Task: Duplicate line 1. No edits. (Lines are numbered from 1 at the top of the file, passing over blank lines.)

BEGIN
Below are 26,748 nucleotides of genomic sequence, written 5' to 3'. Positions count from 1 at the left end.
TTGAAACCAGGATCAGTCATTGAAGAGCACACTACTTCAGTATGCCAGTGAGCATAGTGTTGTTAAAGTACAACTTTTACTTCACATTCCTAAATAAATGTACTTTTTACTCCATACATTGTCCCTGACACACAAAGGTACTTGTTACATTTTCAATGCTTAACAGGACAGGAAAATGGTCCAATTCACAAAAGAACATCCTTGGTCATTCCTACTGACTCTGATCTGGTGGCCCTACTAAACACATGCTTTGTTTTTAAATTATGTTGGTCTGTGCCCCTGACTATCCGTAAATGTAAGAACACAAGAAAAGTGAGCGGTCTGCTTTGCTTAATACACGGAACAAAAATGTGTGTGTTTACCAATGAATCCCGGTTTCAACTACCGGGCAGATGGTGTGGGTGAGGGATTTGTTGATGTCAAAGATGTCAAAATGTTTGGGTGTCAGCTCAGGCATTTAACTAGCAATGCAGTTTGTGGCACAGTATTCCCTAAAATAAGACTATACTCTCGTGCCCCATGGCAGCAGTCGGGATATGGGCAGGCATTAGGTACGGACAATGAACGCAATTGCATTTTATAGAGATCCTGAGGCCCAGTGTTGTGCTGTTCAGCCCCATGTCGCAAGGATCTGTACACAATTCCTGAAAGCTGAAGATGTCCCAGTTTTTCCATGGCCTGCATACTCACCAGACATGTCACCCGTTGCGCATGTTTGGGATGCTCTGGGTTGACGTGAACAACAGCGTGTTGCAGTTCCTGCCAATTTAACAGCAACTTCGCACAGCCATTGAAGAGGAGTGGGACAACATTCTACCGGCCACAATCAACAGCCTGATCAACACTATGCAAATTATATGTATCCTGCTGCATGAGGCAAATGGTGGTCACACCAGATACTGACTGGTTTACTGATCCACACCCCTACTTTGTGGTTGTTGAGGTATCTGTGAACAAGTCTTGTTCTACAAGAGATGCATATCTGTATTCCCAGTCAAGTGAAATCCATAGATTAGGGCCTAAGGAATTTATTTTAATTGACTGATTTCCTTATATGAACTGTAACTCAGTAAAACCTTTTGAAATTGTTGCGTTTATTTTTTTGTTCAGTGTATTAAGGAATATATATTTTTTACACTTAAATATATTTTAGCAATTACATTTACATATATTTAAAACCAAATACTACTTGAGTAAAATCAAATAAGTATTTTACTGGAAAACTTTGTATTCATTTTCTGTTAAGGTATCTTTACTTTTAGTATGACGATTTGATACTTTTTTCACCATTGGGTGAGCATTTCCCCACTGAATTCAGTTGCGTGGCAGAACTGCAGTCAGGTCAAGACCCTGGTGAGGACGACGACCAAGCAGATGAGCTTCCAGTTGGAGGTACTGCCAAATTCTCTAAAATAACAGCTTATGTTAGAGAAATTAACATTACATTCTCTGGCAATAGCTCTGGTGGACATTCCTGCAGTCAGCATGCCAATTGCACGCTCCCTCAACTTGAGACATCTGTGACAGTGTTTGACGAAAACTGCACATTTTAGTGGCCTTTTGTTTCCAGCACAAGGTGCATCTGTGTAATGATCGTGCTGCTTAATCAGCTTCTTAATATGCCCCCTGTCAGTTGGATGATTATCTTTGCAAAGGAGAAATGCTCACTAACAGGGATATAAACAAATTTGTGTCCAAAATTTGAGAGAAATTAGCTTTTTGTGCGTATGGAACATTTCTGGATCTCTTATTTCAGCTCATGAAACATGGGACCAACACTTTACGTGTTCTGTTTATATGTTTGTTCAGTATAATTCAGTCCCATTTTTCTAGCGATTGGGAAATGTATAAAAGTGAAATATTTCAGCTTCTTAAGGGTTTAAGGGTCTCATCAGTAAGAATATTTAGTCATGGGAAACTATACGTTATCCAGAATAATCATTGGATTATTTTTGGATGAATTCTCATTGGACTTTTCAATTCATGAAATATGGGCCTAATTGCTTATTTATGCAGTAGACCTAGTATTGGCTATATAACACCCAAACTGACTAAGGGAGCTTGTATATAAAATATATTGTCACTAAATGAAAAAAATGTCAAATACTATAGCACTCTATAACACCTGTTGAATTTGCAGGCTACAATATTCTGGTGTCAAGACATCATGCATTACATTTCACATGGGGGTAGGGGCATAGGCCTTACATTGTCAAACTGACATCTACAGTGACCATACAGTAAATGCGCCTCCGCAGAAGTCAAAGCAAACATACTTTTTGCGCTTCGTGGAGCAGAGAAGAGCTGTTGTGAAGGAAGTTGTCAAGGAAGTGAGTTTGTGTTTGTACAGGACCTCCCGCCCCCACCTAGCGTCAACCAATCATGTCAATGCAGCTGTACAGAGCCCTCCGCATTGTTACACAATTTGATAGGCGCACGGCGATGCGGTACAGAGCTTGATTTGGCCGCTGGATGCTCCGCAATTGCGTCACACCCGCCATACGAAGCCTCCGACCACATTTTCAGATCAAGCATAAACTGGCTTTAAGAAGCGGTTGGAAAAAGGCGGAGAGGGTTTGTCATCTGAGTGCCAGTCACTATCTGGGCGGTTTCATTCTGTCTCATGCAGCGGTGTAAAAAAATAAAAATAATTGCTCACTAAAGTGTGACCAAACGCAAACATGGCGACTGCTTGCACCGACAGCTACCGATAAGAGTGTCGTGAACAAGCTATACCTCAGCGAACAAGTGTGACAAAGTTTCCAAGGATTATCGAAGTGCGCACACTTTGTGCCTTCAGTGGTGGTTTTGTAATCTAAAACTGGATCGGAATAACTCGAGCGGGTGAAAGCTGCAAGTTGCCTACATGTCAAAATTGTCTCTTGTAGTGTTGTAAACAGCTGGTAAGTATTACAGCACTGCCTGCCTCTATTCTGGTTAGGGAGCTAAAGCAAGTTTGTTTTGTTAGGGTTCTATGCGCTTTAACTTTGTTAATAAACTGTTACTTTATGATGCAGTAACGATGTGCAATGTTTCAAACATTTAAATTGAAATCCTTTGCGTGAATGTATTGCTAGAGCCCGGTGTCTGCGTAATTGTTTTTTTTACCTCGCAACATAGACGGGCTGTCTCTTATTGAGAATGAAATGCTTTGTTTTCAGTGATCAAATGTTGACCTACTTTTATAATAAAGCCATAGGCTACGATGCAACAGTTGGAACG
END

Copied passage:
Below are 26,748 nucleotides of genomic sequence, written 5' to 3'. Positions count from 1 at the left end.